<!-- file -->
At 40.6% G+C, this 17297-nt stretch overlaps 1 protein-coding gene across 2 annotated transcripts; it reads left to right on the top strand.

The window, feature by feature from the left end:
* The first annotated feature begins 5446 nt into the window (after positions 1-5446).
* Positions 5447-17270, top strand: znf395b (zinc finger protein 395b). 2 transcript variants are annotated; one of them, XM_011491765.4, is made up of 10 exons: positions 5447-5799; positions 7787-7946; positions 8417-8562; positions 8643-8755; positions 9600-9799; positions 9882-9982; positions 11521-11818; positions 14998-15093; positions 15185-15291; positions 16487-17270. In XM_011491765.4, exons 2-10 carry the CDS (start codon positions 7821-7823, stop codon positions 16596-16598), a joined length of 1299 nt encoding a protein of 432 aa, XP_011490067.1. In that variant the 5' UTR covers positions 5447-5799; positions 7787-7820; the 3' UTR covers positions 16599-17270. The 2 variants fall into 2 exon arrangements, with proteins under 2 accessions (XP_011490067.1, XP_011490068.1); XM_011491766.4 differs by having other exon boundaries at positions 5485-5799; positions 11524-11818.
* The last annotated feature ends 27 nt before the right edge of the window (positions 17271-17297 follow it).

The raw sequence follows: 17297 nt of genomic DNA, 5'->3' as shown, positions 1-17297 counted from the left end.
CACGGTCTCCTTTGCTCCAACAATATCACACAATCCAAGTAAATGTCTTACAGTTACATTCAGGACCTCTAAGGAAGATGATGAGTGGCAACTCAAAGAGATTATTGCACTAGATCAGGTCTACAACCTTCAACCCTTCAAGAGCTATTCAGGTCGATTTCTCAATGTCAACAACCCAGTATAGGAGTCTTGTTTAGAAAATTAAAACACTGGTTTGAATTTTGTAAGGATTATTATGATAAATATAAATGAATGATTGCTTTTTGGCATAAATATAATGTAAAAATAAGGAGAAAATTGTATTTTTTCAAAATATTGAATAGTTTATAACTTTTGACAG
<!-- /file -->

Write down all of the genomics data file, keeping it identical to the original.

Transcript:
At 40.6% G+C, this 17297-nt stretch overlaps 1 protein-coding gene across 2 annotated transcripts; it reads left to right on the top strand.

The window, feature by feature from the left end:
* The first annotated feature begins 5446 nt into the window (after positions 1-5446).
* Positions 5447-17270, top strand: znf395b (zinc finger protein 395b). 2 transcript variants are annotated; one of them, XM_011491765.4, is made up of 10 exons: positions 5447-5799; positions 7787-7946; positions 8417-8562; positions 8643-8755; positions 9600-9799; positions 9882-9982; positions 11521-11818; positions 14998-15093; positions 15185-15291; positions 16487-17270. In XM_011491765.4, exons 2-10 carry the CDS (start codon positions 7821-7823, stop codon positions 16596-16598), a joined length of 1299 nt encoding a protein of 432 aa, XP_011490067.1. In that variant the 5' UTR covers positions 5447-5799; positions 7787-7820; the 3' UTR covers positions 16599-17270. The 2 variants fall into 2 exon arrangements, with proteins under 2 accessions (XP_011490067.1, XP_011490068.1); XM_011491766.4 differs by having other exon boundaries at positions 5485-5799; positions 11524-11818.
* The last annotated feature ends 27 nt before the right edge of the window (positions 17271-17297 follow it).

The raw sequence follows: 17297 nt of genomic DNA, 5'->3' as shown, positions 1-17297 counted from the left end.
CACGGTCTCCTTTGCTCCAACAATATCACACAATCCAAGTAAATGTCTTACAGTTACATTCAGGACCTCTAAGGAAGATGATGAGTGGCAACTCAAAGAGATTATTGCACTAGATCAGGTCTACAACCTTCAACCCTTCAAGAGCTATTCAGGTCGATTTCTCAATGTCAACAACCCAGTATAGGAGTCTTGTTTAGAAAATTAAAACACTGGTTTGAATTTTGTAAGGATTATTATGATAAATATAAATGAATGATTGCTTTTTGGCATAAATATAATGTAAAAATAAGGAGAAAATTGTATTTTTTCAAAATATTGAATAGTTTATAACTTTTGACAG